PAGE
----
* Ngozi Okonjo-Iweala trying to improve fiscal discipline
* Cost of recurrent expenditure inching down
* Fuel subsidy checks save billions of naira
(Adds details, analyst reaction)
By Tim Cocks
ABUJA, Dec 3 Cost-cutting has helped restore
Nigeria's Excess Crude Account (ECA) to some $9 billion in oil
savings, or more than double what it was a year ago, Finance
Minister Ngozi Okonjo-Iweala said on Monday.
Okonjo-Iweala was addressing delegates in Abuja at the
annual Nigerian Economic Summit, whose themes include reducing
the high cost of governance in Africa's top oil producer.
Nigeria is Africa's second biggest economy and its sovereign
debt is closely watched by foreign investors, especially since
JP Morgan included it in its emerging market index in October.
Flush with oil cash, the country has been seen as a
relatively safe destination for frontier debt investors, but
poor fiscal management has dogged it for decades - something
Okonjo-Iweala has made her top priority to fix.
"Before you can even look at the centres of the economy and
trying to change them and create jobs, you must have
macro-economic stability," Okonjo-Iweala said. "We have
introduced a measure of fiscal discipline."
"The fact that (forex) reserves are climbing now is not a
miracle. It happened because of proper fiscal management. We
have about $9 billion in the excess crude account. Last year it
was $4 billion, so it's more than doubled," she added.
The figure is still lower than the $20 billion it had in it
in 2007, but this was reduced to $3 billion when Jonathan took
office in early 2011, despite a year of record high oil prices.
And some of it would have to be used to pay for the latest
round of Nigeria's costly fuel import subsidies, she said.
Economists have cautiously welcomed Nigeria's improved
savings level, but caution that there is nothing in place to
stop it being reversed, as in the past.
"There's been some modest accumulation of fiscal savings,
but put it in context: even $9.6 billion, as we estimate it, is
only 3.7 percent of GDP," said Standard Bank's Samir Gadio.
"Compared it with UAE (Emirates) or Saudi Arabia, where it's
65 percent. It may be improving but it's well behind the curve."
The Sovereign Wealth Fund (SWF) launched this year would in
theory help Nigeria better manage its oft squandered oil funds,
by putting them out of the reach of its political elites, but
powerful state governors who want more money to spend are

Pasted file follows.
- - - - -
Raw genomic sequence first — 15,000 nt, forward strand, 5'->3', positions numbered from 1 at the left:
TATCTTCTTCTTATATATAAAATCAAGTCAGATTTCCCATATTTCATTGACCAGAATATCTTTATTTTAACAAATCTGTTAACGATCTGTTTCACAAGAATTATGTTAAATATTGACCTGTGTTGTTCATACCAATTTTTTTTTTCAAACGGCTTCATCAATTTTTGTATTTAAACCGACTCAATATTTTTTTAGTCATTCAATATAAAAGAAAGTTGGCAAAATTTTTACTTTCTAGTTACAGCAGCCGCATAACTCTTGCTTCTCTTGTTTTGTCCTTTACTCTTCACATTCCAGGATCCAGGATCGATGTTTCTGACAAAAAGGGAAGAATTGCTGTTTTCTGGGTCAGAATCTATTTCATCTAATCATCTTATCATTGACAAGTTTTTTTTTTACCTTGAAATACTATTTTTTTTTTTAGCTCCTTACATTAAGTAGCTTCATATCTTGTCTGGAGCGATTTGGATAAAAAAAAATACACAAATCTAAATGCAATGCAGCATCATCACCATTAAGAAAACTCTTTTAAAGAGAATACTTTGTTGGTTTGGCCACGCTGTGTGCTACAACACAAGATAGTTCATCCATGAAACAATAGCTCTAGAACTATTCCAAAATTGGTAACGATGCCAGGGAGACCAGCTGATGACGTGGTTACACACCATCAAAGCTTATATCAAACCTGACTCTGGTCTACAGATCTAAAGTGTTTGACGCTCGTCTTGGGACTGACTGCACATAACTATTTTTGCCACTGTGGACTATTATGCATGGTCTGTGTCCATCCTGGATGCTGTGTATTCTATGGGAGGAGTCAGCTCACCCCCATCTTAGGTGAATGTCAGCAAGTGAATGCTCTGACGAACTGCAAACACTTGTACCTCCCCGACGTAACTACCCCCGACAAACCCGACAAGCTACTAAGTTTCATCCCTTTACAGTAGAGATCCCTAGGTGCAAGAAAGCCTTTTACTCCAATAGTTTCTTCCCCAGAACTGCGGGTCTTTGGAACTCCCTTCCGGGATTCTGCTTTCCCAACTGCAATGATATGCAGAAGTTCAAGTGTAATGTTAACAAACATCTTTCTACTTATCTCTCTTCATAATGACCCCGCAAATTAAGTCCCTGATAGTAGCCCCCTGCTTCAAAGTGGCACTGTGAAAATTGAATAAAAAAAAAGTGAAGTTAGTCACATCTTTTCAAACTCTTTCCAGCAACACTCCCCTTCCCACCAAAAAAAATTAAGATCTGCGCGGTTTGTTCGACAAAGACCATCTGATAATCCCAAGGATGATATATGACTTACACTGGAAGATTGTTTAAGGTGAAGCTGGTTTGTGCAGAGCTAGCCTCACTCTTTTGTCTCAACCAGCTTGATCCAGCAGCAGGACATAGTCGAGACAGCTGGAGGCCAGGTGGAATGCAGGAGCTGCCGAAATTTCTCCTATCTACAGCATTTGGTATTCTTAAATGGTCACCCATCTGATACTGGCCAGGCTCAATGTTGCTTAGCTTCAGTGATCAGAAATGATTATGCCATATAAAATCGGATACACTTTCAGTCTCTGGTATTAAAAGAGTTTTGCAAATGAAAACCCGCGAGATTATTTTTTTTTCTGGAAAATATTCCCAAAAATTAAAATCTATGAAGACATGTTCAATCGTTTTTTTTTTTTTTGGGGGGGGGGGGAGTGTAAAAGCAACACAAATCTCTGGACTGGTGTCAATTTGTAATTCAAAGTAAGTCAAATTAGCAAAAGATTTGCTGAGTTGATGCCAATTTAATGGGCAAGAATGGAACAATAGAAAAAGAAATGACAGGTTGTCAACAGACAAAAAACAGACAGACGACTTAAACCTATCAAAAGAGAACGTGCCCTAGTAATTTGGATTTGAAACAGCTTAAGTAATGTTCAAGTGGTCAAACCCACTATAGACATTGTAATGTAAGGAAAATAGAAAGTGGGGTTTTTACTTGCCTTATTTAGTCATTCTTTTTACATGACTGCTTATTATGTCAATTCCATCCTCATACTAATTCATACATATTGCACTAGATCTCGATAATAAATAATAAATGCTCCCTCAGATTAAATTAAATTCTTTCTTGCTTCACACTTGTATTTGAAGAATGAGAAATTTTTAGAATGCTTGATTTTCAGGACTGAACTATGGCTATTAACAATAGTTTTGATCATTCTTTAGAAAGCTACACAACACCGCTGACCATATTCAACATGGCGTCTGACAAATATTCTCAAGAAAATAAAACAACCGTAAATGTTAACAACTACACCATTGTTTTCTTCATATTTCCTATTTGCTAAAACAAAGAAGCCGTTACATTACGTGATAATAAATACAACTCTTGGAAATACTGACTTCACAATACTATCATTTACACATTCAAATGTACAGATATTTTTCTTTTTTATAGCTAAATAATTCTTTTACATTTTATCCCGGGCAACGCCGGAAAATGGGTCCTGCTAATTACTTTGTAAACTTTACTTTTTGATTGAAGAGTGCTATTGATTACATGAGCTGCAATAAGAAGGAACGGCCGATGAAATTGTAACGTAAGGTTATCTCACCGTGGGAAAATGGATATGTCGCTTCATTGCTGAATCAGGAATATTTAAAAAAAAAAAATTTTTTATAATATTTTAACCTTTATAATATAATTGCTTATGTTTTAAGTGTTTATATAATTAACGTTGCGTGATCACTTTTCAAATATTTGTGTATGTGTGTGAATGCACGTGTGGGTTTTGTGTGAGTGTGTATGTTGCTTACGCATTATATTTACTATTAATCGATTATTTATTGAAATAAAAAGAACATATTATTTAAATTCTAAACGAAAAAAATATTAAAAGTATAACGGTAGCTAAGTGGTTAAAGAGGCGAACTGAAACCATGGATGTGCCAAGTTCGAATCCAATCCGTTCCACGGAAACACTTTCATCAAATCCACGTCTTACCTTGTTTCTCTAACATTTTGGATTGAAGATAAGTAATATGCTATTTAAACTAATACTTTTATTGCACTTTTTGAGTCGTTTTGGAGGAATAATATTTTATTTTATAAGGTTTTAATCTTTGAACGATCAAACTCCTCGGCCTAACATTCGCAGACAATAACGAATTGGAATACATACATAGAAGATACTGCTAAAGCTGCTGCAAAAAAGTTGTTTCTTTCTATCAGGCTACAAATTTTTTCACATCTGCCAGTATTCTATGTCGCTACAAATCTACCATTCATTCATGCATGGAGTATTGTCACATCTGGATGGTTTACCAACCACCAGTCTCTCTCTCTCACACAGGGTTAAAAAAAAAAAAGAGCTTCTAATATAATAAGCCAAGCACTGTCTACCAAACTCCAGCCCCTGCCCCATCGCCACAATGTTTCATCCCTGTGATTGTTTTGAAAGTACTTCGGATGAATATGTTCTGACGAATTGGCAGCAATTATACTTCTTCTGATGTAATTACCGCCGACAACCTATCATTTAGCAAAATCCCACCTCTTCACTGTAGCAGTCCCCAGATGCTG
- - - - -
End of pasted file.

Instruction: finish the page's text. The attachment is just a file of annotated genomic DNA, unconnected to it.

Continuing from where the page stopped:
blocking attempts to transfer the ECA into the fund.
"Without the SWF there's no sustainable basis for savings.
The risk is that as we approach elections in 2015, the ECA could
be depleted quite rapidly," said Gadio.
The finance minister also faces a showdown in parliament
over the government's latest budget, with some lawmakers saying
too much money is being set aside as oil savings when the
country needs more spending on things like infrastructure.
President Goodluck Jonathan's 4.93 trillion naira ($31.35
billion) budget plan for 2013 assumes oil prices at $75 a barrel
oil prices, but many legislators want this inflated - especially
with prices now hovering around $112 a barrel.
Oil earnings over the benchmark price get deposited into the
ECA, which is used to save for future generations.
Critics say running Nigeria's government still saps too much
of the budget - Okonjo-Iweala said the share of such recurrent
expenditure had been reduced to 68.8 percent in next year's
budget, from its current 71.47 percent in this year's.
Investors and rating agencies have welcomed Okonjo-Iweala's
austerity drive, with Standard & Poor's the latest to upgrade
Nigeria's debt to BB-, with a stable outlook.
One major fiscal headache remains the motor fuel subsidy.
Jonathan attempted to scrap it in January, but a week of
strikes and protests forced him to partially reinstate it.
Since then, a parliamentary inquiry has uncovered
multi-billion dollar fraud in the subsidy's administration, and
the government has exposed subsidy claims to stronger checks.
Okonjo-Iweala said that 232.2 billion naira of claims had
been rejected so far. There is speculation Jonathan will try to
remove the subsidy - which many Nigerians see as the only
benefit they get from living in an oil-rich state - next year.
Speaking at a panel in the economic summit, Vice President
Namidi Sambo said it would depend on what Nigerians thought.
"We're a democracy. Our economic policies, however well
designed, have to be accepted by the public," he said. "I
believe Nigerians will come to see that deregulation is right."
($1 = 157.3500 naira)
(Additional reporting by Camillus Eboh; editing by Ron Askew)